5 powerful anti-torture campaigns

Throughout the years, we have been moved by some powerful anti-torture campaigns seeking to highlight the horrors of torture and its devastating impact on the victims and their families. With less than two months to 26 June, which is also the United Nations International Day in Support of Victims of Torture, we are in campaign mode and saw it fit to share some of the most effective campaigns from the anti-torture movement.

As some of the campaigns on our list show, powerful can also be controversial.

Sounds from torture – Amnesty International Portugal

First up is this campaign from Amnesty International Portugal. As the name suggests, the campaign from last year was built around sounds of torture. At the center of the campaign is a drum set made up of objects used in torture methods. Created by artists and musicians, the drum set was on display around the country, creating awareness about different torture methods and amplifying the pain sounds to make everyone listen.

For those interested, you can still test each instrument on the campaign website – just prepare yourselves for some terrifying sounds.

Visit the campaign here.

“Torture a man and he’ll say anything” – Amnesty International Belgium

This satirical campaign, also from 2014, was controversial for various reasons. The use of brutal imagery of famous people quickly got the internet talking, but the campaign suffered a blow when it was revealed that Amnesty used images of its subjects without permission.

'Torture a man and he’ll say anything' by Amnesty International Belgium

Campaign by Amnesty International Belgium

Controversial or not, the campaign certainly had the shock factor that many other campaigns can only dream of. One of the images showed a beaten up Iggy Pop together with the quote “Justin Bieber is the future of Rock and Roll”, and followed by: “Torture a man and he’ll say anything. Torture is not just inhumane, it’s ineffective. Stop it”. The message and image are very powerful together and address a sad reality – that most people believe torture works.

“Torturer Wanted” – Freedom from Torture

In 2012, Freedom from Torture, an IRCT member in the UK, placed a series of mock advertisements in The Guardian and the Independent. The aim was to create awareness and get people to think about torture in a different way – an objective that seemed to work.

Right in the middle, between the usual job suspects, job seekers could read the ad for a “Torturer”, which offered an annual salary of between £16,000 and £21,000.

The ad then read: “The government of a Middle Eastern state is recruiting a senior torturer to work in a well-equipped prison. Our ideal candidate would be prepared to inflict extreme pain and suffering. Familiarity with dental and medical equipment and knowledge of human anatomy is required…” (to read the full ad, click here).

The reality portrayed by the campaign was a surprise to the general public. The reality is, torture – and torturers – exist and is a common practice around the world. Lack of awareness about it impedes the work done by torture rehabilitation organisations like Freedom from Torture. The campaign received plenty of attention and support from the media, other NGOs and on social media.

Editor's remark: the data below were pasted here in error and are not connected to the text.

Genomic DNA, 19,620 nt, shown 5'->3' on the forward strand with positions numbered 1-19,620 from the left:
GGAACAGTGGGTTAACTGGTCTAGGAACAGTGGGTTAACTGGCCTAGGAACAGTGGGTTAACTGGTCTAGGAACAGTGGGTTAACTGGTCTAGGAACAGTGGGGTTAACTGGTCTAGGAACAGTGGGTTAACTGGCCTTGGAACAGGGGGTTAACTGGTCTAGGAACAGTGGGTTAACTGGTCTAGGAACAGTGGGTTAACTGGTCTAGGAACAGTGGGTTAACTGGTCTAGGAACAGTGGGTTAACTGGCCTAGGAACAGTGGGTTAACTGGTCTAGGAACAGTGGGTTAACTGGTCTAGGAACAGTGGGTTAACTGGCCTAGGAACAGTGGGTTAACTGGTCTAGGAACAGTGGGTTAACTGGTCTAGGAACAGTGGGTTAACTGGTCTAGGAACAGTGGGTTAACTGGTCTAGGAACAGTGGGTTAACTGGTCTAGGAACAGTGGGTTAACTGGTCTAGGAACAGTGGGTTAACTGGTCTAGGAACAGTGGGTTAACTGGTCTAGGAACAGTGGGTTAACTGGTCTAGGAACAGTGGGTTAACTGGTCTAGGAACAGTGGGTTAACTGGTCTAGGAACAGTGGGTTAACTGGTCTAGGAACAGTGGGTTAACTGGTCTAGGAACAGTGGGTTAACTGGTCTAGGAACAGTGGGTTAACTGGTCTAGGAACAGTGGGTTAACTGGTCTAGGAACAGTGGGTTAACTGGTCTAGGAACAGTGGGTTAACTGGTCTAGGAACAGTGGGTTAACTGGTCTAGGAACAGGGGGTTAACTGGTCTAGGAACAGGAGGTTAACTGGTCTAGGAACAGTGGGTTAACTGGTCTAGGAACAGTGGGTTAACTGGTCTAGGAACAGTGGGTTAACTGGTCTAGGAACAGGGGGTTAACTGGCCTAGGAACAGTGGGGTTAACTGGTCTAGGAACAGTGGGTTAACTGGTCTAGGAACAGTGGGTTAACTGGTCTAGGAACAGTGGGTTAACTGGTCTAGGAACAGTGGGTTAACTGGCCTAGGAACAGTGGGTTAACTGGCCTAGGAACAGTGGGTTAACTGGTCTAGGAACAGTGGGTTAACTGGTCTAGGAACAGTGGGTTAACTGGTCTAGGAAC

“Fighting Impunity” – International Rehabilitation Council for Torture Victims (IRCT)

Unlike some of the other campaigns on this list, last year’s “Fighting Impunity” campaign by the IRCT used more traditional tactics to raise awareness about torture and impunity.

Culminating on 26 June, which is the United Nations International Day in Support of Victims of Torture, the campaign sought to mobilise IRCT members and other torture rehabilitation organisations around the world, and engage with the general public on social media.

'No Impunity' poster by IRCT

‘No Impunity’ by IRCT

The campaign depicted four archetypical torturers making the “shhh” finger gesture for quiet. The images were accompanied by the message: “Those who tortured you to speak now want you silent”.

110 organisations all over the world joined the campaign to call for the end to impunity, organising their own events, and thousands of people and NGOs showed their support on social media.

You can read more about the campaign here.

Getting Away With Torture – Human Rights Watch

Human Rights Watch (HRW) has for many years been a strong opponent of torture and other ill-treatment of numerous detainees in US custody at the Guantanamo detention camp.

In its latest efforts to bring those responsible to justice, HRW recently released a petition calling on the Obama administration to order a full criminal investigation into torture and other serious abuses at Guantanamo Bay.

In the petition, HRW says that despite overwhelming evidence of torture and other ill-treatment of numerous detainees in US custody after 9/11, the US government has not held a single senior official accountable.

Whether the HRW petition will amount to any significant changes, it serves as an important tool to pressure the US Government and ensure that what happened at Guantanamo will not be forgotten or swept under the carpet.

The campaign is still ongoing and you can sign the petition here.

For other not-for-profit and human rights campaigns, including anti-torture initiatives, we recommend that you visit the brilliant ‘resource for all things in the world of non-profit and social messaging’ website www.osocio.org

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